“We’re influenced by more than just one type of old record,” says Macklovitch. “So, Drake came out with his record at 100 BPM, which is such a sexy tempo, and I felt we really should do one like that, too, but with our harmonies, humor, and a twist of earthy nostalgia, kind of like those blue-collar American songs that had videos shot in black and white: Don Henley’s ‘Boys of Summer,’ Marc Cohn’s ‘Walking in Memphis,’ that sort of thing. That’s where the song ‘Old 45s’ came from, which kind of has a ZZ Top ‘Rough Boy’ thing in the solo, too. We heard the chorus chords when we were in the studio with [Los Angeles production duo] Oliver, and we build it from there.”

Indeed, White Women is the first Chromeo album where Macklovitch and Gemayel actively courted outside opinions (from friends and management) as well as some co-production (from the Oliver duo) to craft an album as quirky and relevant to gearheads as it is universal for modern pop fans.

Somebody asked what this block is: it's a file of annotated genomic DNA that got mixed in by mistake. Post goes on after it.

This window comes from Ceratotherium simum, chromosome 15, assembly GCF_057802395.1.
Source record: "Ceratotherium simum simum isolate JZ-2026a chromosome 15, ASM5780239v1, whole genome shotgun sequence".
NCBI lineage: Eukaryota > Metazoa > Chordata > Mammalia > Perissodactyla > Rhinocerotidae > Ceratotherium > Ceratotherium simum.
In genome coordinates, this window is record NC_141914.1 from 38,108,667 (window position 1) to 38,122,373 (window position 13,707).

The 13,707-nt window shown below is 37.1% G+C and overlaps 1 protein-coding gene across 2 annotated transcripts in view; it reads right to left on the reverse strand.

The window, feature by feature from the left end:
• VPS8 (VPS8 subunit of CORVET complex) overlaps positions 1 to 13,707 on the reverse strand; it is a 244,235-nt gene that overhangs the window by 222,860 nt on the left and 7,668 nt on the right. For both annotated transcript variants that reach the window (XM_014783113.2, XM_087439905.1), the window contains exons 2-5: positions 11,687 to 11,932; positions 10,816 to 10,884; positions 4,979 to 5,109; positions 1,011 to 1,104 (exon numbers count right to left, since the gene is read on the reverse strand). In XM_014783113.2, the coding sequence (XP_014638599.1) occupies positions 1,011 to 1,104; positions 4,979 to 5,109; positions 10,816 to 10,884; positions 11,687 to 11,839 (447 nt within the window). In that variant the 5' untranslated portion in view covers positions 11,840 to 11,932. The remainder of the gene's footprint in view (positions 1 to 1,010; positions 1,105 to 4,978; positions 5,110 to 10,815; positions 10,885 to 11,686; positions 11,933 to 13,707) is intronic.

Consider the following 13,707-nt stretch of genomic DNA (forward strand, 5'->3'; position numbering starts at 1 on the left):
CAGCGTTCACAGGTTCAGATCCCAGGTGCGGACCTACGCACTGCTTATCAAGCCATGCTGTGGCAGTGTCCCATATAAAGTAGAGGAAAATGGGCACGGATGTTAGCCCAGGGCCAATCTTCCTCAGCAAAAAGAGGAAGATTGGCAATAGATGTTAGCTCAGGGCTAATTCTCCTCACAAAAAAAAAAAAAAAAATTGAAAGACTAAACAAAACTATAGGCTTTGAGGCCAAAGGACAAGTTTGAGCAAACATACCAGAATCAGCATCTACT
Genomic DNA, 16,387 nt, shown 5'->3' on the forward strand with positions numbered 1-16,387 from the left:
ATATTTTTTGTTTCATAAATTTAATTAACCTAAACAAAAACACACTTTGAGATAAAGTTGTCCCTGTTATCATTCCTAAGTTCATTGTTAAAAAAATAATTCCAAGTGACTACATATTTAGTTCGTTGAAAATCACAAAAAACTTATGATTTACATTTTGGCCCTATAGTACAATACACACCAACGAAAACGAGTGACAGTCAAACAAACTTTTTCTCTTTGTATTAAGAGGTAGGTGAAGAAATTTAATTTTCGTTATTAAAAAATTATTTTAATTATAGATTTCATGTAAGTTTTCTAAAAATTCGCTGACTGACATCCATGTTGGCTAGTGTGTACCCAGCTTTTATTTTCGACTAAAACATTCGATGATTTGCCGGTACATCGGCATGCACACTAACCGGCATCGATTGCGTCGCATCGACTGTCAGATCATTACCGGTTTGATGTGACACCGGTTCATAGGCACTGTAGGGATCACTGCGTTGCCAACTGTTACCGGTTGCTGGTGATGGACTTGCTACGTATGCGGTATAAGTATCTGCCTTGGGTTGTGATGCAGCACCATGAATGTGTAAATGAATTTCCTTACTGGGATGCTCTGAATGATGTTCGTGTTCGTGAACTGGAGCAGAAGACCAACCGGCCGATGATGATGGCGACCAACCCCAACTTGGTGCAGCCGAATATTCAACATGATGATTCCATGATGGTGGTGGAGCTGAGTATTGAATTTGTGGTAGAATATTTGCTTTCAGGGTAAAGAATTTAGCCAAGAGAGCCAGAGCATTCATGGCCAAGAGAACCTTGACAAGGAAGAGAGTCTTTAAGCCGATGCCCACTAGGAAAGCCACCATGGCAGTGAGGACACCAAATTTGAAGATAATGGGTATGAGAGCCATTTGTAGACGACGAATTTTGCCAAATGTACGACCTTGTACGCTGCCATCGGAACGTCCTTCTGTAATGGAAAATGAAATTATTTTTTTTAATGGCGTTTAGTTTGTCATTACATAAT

“P and I have done three albums in a complete vacuum, and we wanted the challenge of integrating feedback early on, because we felt like we needed to improve, for there to be a qualitative leap [in songwriting and sound quality] on this record, the same way there was between our first record [2004’s She’s in Control] and [2007’s] Fancy Footwork, our second album,” says Macklovitch. “And we figured we needed to spend more time writing together to do that, so P moved to New York to do this album. We set up a studio in Brooklyn and started working full-time together, while on previous records he’d be in Montreal, I’d be in New York, we’d do writing on our own ends, and then we’d get together and exchange ideas.